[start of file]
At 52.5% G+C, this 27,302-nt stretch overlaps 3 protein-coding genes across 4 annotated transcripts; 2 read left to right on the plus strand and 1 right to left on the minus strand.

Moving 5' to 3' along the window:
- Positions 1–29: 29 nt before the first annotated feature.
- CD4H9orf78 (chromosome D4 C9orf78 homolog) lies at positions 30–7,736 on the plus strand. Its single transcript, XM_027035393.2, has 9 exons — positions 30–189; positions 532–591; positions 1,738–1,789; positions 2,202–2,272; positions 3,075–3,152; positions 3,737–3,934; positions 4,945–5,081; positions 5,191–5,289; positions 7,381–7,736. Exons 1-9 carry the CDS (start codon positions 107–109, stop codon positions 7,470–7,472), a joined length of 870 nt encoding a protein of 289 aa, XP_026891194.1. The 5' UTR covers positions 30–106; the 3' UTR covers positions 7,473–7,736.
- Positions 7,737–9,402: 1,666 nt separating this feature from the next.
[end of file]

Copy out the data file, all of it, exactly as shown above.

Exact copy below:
At 52.5% G+C, this 27,302-nt stretch overlaps 3 protein-coding genes across 4 annotated transcripts; 2 read left to right on the plus strand and 1 right to left on the minus strand.

Moving 5' to 3' along the window:
- Positions 1–29: 29 nt before the first annotated feature.
- CD4H9orf78 (chromosome D4 C9orf78 homolog) lies at positions 30–7,736 on the plus strand. Its single transcript, XM_027035393.2, has 9 exons — positions 30–189; positions 532–591; positions 1,738–1,789; positions 2,202–2,272; positions 3,075–3,152; positions 3,737–3,934; positions 4,945–5,081; positions 5,191–5,289; positions 7,381–7,736. Exons 1-9 carry the CDS (start codon positions 107–109, stop codon positions 7,470–7,472), a joined length of 870 nt encoding a protein of 289 aa, XP_026891194.1. The 5' UTR covers positions 30–106; the 3' UTR covers positions 7,473–7,736.
- Positions 7,737–9,402: 1,666 nt separating this feature from the next.